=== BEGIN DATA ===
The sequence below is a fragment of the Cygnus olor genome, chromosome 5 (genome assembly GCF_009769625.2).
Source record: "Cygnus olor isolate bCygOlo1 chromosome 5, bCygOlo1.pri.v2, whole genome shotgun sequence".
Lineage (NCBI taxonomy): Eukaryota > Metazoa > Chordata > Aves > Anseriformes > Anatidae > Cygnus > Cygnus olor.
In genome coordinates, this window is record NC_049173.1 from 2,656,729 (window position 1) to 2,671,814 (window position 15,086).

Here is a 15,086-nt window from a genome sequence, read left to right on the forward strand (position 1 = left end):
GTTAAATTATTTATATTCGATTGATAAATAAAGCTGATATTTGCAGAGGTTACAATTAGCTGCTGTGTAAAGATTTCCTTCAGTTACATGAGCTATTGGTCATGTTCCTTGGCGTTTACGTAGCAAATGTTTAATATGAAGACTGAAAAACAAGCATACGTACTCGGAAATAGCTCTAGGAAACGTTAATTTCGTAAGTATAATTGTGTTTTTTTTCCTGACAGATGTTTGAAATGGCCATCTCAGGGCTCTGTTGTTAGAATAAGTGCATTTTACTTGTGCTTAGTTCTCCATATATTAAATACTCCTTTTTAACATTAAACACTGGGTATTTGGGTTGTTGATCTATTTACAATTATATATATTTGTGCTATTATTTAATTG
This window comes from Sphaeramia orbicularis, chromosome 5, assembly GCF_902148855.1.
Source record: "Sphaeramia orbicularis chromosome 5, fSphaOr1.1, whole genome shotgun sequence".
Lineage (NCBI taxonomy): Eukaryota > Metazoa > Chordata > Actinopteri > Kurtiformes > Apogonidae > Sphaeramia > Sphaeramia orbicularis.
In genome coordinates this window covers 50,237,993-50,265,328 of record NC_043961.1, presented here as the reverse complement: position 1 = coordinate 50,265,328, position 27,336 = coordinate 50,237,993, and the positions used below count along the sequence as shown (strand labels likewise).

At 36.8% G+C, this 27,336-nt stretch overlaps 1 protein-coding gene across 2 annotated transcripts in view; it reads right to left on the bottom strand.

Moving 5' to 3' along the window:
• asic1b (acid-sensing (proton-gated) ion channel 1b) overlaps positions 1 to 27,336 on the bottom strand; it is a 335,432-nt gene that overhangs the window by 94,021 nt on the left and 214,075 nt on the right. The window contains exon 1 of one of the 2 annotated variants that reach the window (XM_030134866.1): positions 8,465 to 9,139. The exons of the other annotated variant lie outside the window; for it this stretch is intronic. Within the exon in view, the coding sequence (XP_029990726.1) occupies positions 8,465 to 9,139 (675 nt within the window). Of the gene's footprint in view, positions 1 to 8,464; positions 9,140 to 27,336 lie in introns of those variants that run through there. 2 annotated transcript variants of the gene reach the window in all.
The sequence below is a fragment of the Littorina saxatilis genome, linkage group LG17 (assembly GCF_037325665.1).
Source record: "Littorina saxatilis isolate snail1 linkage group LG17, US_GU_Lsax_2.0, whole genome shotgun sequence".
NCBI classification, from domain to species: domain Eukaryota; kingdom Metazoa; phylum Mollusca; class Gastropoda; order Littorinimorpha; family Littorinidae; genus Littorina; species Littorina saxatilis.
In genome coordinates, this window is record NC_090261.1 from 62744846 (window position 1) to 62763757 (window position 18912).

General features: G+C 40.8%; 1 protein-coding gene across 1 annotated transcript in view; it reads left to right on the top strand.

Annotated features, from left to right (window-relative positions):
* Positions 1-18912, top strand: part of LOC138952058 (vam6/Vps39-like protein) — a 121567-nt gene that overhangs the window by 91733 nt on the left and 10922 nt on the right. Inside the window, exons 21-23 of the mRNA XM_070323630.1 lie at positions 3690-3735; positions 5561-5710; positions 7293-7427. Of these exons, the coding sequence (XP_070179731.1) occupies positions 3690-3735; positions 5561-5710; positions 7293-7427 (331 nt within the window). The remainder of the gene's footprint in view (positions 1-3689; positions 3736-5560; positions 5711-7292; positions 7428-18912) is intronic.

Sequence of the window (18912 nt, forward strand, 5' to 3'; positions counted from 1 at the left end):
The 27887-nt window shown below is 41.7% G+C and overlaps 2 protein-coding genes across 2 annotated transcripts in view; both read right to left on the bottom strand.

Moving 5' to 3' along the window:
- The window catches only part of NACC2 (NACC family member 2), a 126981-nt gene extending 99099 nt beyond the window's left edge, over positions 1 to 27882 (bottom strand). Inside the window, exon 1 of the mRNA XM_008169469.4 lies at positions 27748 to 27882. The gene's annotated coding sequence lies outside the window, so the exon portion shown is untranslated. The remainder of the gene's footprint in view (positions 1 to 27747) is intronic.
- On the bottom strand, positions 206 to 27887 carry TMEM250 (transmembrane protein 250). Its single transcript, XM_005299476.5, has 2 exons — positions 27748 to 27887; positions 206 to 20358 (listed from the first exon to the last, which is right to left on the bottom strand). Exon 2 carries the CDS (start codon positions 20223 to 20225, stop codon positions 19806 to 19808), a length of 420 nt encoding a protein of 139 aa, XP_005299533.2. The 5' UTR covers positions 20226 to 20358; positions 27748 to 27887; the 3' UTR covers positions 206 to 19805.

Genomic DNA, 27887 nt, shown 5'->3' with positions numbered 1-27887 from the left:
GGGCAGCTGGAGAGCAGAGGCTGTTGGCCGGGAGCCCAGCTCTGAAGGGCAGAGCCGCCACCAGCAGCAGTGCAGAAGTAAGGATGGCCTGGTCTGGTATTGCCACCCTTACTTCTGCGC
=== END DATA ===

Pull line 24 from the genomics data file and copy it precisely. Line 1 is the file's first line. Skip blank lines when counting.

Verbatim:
- The window catches only part of NACC2 (NACC family member 2), a 126981-nt gene extending 99099 nt beyond the window's left edge, over positions 1 to 27882 (bottom strand). Inside the window, exon 1 of the mRNA XM_008169469.4 lies at positions 27748 to 27882. The gene's annotated coding sequence lies outside the window, so the exon portion shown is untranslated. The remainder of the gene's footprint in view (positions 1 to 27747) is intronic.